The Lenovo ThinkPad Edge E420 is a new 14” screen laptop that comes equipped with the latest 2nd generation Intel Core i3 and i5 processors. The ThinkPad Edge E420 is very competitively priced starting at $549 and is targeted at small business buyers, but can easily serve well as a student laptop given the similar needs between these two customer sets. While the ThinkPad T420 I recently reviewed is a higher-end and more expensive 14” screen laptop, the Edge E420 is a close cousin and has many of the same configuration options. The Edge E420 differs most from the T420 in terms of design and build. We’ll cover those differences in this review and evaluate whether the E420 makes a good option for a student laptop.
Edge E420 Specs as reviewed:
Below is a picture of the ThinkPad E420 packaging it arrived in and then the unboxing:
Just to be clear, this review is of the ThinkPad Edge E420 and NOT the ThinkPad Edge E420s, which is a different model laptop although quite similar to the E420 in configuration options. Some key differences between the E420 and E420s are as follows:
The ThinkPad Edge E420 strives to be a little different from the ThinkPad T420 design-wise, but still, maintain enough of the same characteristics to make it unmistakably a ThinkPad. The first difference you’ll notice is the curved edges at the front as the Edge tries to gain a bit of design flair over the standard ThinkPad look. Also unique is that he “i” in ThinkPad lights up in red, which is either corny or cool depending on your viewpoint. Upon opening the lid the chiclet keyboard is a non-standard ThinkPad touch you’ll notice but one that’s more common among consumer laptops these days. It’s certainly a more modern look. Outside of that the Edge E420 is still all black and uses the same logos as other ThinkPad’s, it has the red pointing stick and red and blue striped mouse buttons common on all ThinkPads. The bottom line, the E420 won’t be mistaken for a Lenovo IdeaPad laptop and has a professional and classy look but with a bit of an edge (ha).
The lid for the Edge E420 has a rubberized texture top to make for easy grip when carrying and a silver plastic trim along the sides of the lid. When opening the lid there is no latch mechanism to use as you get on regular ThinkPads, you just flip it open. A nice touch is that when closing the lid it features a soft close hinge. The hinges themselves are very strong, there is no screen wobble at all and they hold the screen firmly down when closed.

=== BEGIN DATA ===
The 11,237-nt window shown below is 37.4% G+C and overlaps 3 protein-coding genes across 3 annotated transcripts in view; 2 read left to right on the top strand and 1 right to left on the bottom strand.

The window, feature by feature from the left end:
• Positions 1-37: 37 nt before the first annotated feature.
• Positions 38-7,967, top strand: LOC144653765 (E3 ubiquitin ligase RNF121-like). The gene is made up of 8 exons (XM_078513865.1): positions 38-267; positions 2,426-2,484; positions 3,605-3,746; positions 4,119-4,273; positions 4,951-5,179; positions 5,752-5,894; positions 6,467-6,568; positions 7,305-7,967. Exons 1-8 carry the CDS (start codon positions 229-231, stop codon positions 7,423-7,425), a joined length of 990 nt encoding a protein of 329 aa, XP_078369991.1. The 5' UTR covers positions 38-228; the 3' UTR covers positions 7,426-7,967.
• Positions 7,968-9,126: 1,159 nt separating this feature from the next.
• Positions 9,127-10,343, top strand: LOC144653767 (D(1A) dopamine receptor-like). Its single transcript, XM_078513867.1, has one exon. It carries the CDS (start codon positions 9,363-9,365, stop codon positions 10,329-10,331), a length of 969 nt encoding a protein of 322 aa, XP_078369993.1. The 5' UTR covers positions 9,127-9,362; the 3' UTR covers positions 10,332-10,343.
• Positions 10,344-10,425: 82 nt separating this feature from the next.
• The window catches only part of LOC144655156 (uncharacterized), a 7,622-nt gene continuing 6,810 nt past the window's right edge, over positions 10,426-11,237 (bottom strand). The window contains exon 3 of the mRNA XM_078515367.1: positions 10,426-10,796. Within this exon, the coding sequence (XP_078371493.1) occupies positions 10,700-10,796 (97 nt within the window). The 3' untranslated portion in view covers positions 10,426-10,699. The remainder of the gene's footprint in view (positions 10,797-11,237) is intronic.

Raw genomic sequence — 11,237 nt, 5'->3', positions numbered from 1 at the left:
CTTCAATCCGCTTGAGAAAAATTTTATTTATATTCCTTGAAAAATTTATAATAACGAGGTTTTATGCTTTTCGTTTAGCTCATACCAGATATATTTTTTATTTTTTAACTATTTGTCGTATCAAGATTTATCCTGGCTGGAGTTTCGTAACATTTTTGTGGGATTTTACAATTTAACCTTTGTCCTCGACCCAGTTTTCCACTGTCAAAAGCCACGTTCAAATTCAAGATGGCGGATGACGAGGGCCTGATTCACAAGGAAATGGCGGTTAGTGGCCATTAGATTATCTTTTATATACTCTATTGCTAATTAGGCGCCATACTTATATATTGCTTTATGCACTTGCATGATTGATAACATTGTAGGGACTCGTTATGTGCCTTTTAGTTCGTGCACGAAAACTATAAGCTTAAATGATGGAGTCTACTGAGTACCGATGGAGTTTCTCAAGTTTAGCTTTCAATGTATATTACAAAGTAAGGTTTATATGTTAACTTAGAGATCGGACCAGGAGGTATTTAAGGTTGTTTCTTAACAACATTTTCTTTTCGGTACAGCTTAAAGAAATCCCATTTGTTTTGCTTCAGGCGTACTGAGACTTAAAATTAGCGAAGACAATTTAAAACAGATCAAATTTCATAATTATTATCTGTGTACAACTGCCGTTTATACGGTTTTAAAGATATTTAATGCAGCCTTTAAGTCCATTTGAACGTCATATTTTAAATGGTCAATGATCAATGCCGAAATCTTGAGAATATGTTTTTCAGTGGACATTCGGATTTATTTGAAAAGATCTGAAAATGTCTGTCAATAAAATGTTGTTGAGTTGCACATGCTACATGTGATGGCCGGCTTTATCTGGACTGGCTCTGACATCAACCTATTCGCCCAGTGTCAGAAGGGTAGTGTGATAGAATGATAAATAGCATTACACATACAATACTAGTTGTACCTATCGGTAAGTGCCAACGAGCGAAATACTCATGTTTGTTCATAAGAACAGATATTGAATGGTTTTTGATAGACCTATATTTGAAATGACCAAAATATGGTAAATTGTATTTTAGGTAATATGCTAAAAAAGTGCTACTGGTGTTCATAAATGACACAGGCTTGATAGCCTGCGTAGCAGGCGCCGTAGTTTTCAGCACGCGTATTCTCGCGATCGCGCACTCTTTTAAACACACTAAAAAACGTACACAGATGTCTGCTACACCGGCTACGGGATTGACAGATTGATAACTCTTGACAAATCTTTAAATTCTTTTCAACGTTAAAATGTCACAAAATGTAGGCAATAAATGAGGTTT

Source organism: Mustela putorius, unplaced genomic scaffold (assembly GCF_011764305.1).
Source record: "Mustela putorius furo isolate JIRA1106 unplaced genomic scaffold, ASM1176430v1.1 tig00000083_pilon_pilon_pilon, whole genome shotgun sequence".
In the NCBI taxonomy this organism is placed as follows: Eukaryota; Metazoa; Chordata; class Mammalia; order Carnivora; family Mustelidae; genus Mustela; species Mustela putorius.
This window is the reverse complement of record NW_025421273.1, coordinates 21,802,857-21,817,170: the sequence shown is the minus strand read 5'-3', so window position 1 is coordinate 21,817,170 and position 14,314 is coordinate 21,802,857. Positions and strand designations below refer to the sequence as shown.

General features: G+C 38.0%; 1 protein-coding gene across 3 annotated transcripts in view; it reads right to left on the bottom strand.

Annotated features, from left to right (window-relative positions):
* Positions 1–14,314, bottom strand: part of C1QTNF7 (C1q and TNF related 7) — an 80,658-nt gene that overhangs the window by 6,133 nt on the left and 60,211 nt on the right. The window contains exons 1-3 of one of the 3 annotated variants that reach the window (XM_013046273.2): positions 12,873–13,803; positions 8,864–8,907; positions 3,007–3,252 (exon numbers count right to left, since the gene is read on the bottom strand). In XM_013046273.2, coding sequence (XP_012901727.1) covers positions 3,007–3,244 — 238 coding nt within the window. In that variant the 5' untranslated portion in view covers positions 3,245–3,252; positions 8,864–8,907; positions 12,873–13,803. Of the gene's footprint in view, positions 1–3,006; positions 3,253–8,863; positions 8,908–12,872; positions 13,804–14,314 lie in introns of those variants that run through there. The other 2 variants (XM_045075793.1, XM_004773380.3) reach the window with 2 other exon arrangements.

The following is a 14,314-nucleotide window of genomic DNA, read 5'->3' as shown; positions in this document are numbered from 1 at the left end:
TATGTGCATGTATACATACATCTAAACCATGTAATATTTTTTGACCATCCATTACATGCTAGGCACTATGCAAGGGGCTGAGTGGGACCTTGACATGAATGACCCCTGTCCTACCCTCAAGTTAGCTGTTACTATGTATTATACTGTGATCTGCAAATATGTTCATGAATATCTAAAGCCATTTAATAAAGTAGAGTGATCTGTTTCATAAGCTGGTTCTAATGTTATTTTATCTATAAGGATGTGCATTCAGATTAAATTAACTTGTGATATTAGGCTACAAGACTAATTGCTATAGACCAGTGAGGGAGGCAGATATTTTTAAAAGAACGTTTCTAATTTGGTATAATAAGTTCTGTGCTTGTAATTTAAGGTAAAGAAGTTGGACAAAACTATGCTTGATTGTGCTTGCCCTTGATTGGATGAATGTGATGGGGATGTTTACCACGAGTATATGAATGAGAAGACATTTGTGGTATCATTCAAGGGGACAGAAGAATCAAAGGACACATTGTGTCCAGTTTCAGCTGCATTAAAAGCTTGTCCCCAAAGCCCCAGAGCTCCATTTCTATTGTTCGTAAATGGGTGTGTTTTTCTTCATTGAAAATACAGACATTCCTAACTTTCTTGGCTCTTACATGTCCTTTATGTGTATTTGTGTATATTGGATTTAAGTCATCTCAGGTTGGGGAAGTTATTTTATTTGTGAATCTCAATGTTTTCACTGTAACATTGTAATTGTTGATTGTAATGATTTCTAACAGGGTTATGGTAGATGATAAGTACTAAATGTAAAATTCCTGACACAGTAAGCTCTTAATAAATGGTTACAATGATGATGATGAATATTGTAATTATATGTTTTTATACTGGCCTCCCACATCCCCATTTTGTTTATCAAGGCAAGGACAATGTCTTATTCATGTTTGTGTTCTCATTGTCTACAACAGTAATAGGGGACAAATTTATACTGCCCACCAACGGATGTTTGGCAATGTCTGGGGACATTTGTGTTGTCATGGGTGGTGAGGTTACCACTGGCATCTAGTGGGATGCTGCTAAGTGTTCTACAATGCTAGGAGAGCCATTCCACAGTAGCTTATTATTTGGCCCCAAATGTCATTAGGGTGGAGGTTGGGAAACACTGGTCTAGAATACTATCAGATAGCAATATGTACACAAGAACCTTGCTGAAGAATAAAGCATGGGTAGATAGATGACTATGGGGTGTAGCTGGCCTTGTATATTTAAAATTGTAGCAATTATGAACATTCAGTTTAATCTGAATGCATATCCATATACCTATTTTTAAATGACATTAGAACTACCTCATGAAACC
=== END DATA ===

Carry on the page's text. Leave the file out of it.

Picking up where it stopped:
The ThinkPad Edge E420 is about average in weight for a 14” laptop at 4.6 pounds (4 lbs 10 ounces), the Edge E420s weighs a half-pound lighter at 4.1lbs. It’s lighter than the 4.8lb weighted ThinkPad T420 I recently reviewed, this is likely because the T420 uses more metal in the design which thereby makes it more rugged, but at the same time heavier. The E420 can’t be called a thin and light computer, that’s reserved for laptops around 4lbs or lighter, but it’s still portable and won’t weight down your backpack too much.
The 14.0” 1366 x 768 Edge E420 screen is not going to provide any wow factor, it’s very average. Average level brightness, average viewing angles, average screen resolution, and average color depth. This is what you expect in this price range laptop. The good thing is that the screen is matte instead of glossy, I find glossy screens a strain on the eyes after several hours of viewing. The Edge E420s has an infinity screen that is a somewhat glossy finish, so if you hate screen reflection the cheaper Edge E420 might be preferable for you.
The Edge E420 has no screen upgrade options, you can choose whether to have a built-in camera at the top of the screen (I did not), but that of course will not affect screen quality. So if you’re a person that loves higher resolution screens or more expensive IPS technology screens you’ll have to up your budget and look at something like the ThinkPad X220 or ThinkPad W520.
The performance on the ThinkPad Edge E420 is quite amazing for the price. Considering you can pay close to $500 and get the latest Intel Core i5 2nd generation processor, a fast 7200RPM spinning hard drive (the fastest hard drive you can buy, only SSD is faster) and ample 4GB of RAM you’ll be more than set for blazing through your everyday school computing tasks. The Intel HD 3000 integrated graphics will even be good enough to do some gaming, although serious gamers playing the latest 3D based games would need a faster-dedicated graphics card not available in the Edge E420. For 90% of students though, this laptop is going to provide more than enough power and not be outdated 4-years from now as you’re getting the latest processing technology inside.
For those that like to see benchmark scores for an idea of performance, I ran the Windows Experience Index and also PCMark Vantage to give an overall idea:
– A 5.9 score on Windows Experience Index (scores range from 1.0 to 7.9, higher is better). Each component scores quite impressively, there is no Achilles heel for performance on the E420.
– A 6,056 PCMark score, a very good score for this class of laptop, a comparison chart sourced from laptopmag.com is here for comparison scores to what other laptops in this class range got. It performed above the category average of 5,457.